5. What happens when a bird tests positive on the Pullorum-Typhoid test?
a. Pullorum-Typhoid is a Reportable Animal Disease to the State Veterinarian’s Office (where I work). These are very important Salmonella bacteria diseases of poultry and is why we have these programs to make sure that breeding flocks are and stay negative. I do want you to understand ahead of time what happens if a bird tests positive to the Pullorum-Typhoid test. Luckily these are rare events.
b. For Pullorum Clean certification, if all your birds test negative to the Pullorum-Typhoid test and you pass the inspection, then your flock is certified as Pullorum-Typhoid Clean for 12 months, after which you have to retest and pass inspection to keep that certification.
c. If you are just testing individual birds for different reasons, then a negative test is a step in a process of getting the birds across state lines, allowed entrance into fairs/shows, etc.
d. If a bird has a positive test to the field plate screening test or the lab test, the bird is called a reactor. These screening tests do not confirm the bird is or has been infected with the Salmonella Pullorum or Fowl Tyhoid, it is only a screening test for antibodies (proteins) in the blood which may be past exposure to these 2 diseases. Sometimes other types of Salmonella bacteria, other diseases, or other proteins in the blood cause this test to react, what we call “false positive” reactors.
e. For any positive plate screening tests, all birds are put under a “Hold Order” so that no birds can leave the home premises until we find out if the birds have the disease or not. Blood is taken from the reactor bird(s) and a more specific lab test is performed. If the lab test is negative, then the flock is considered negative and gets the Clean certification with the passing inspection; or is allowed to continue the individual bird testing process (cross state lines, go to the fair, etc.).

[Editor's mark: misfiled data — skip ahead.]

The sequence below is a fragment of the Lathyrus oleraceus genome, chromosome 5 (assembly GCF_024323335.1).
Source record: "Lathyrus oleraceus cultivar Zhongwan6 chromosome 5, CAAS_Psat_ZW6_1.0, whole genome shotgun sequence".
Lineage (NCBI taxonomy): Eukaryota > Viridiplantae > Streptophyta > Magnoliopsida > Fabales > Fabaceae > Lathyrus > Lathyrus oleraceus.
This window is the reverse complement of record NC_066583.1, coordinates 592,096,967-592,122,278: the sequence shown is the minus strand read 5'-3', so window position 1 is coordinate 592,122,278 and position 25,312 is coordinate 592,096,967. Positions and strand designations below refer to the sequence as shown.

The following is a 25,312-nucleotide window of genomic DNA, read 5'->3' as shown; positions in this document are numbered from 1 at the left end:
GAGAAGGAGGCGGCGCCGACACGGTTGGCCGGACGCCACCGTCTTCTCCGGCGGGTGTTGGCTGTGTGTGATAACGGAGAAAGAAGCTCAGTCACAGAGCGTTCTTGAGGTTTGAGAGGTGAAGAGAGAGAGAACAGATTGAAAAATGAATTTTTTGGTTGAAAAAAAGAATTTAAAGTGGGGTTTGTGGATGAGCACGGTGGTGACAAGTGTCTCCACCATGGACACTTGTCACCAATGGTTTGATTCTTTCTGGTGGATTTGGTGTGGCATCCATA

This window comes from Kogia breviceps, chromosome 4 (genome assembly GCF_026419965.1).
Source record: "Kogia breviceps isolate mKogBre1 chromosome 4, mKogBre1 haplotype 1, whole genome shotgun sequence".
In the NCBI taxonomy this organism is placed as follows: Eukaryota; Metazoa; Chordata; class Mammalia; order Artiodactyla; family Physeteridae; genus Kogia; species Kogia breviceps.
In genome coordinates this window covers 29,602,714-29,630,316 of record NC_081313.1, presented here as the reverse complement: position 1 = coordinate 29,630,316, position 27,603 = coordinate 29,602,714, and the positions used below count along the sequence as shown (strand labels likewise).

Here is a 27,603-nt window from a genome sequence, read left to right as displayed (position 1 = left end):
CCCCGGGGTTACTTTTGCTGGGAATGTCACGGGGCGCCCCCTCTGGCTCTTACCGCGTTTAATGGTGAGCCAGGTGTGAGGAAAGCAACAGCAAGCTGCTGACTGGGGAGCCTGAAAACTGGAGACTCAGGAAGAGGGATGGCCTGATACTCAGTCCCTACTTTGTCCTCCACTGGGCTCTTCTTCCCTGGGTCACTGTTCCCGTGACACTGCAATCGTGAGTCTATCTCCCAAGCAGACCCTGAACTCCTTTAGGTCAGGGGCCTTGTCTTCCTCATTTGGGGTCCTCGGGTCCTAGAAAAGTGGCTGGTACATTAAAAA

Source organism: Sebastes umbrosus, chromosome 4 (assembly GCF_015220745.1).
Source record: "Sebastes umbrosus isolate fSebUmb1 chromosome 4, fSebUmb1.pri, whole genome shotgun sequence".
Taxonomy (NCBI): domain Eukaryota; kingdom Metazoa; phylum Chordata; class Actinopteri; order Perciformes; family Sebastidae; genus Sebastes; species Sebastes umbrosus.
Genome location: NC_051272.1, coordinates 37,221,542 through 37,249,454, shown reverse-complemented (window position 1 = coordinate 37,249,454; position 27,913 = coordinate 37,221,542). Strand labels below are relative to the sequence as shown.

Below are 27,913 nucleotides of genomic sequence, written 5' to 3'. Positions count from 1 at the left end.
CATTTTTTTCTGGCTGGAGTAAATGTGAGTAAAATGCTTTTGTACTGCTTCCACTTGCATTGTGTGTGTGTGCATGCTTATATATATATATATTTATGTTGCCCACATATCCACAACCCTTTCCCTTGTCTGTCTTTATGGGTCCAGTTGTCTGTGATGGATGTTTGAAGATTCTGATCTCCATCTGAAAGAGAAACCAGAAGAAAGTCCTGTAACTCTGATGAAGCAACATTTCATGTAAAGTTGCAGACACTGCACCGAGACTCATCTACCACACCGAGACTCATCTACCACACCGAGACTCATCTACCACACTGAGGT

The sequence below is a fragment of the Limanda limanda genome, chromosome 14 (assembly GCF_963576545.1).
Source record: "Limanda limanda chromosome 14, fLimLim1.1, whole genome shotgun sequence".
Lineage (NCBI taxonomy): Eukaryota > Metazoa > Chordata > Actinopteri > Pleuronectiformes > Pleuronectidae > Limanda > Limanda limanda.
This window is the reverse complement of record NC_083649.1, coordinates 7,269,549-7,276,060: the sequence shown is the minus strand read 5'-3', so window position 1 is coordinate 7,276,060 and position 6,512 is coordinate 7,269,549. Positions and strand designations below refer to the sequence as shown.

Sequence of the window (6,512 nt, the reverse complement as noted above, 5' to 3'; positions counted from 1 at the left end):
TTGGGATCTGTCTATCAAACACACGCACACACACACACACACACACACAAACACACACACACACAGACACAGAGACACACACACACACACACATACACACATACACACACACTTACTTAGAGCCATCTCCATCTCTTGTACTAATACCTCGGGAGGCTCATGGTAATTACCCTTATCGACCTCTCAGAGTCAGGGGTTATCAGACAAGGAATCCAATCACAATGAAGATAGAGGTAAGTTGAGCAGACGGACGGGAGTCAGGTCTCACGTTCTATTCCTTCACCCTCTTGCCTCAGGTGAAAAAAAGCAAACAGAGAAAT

f. If the lab test is positive, then there are 2 options at that moment: 1) the reactor bird is euthanized and the internal and reproduction organs are cultured looking for Salmonella pullorum or Salmonella (“typhoid”) bacteria. If the cultures are negative, then the Hold Order is released and the flock is certified as Clean or negative. 2) The 2nd option at this moment is to wait 30 days and redo the lab blood test—this is in case it is not Pullorum-Typhoid, but something else causing the reaction, and giving the bird extra time to clear the non-Pullorum/Typhoid proteins out of the blood. If the 2nd lab blood test is positive again, then the reactor bird is brought to the lab to be euthanized and sampled for internal organ/reproduction salmonella cultures.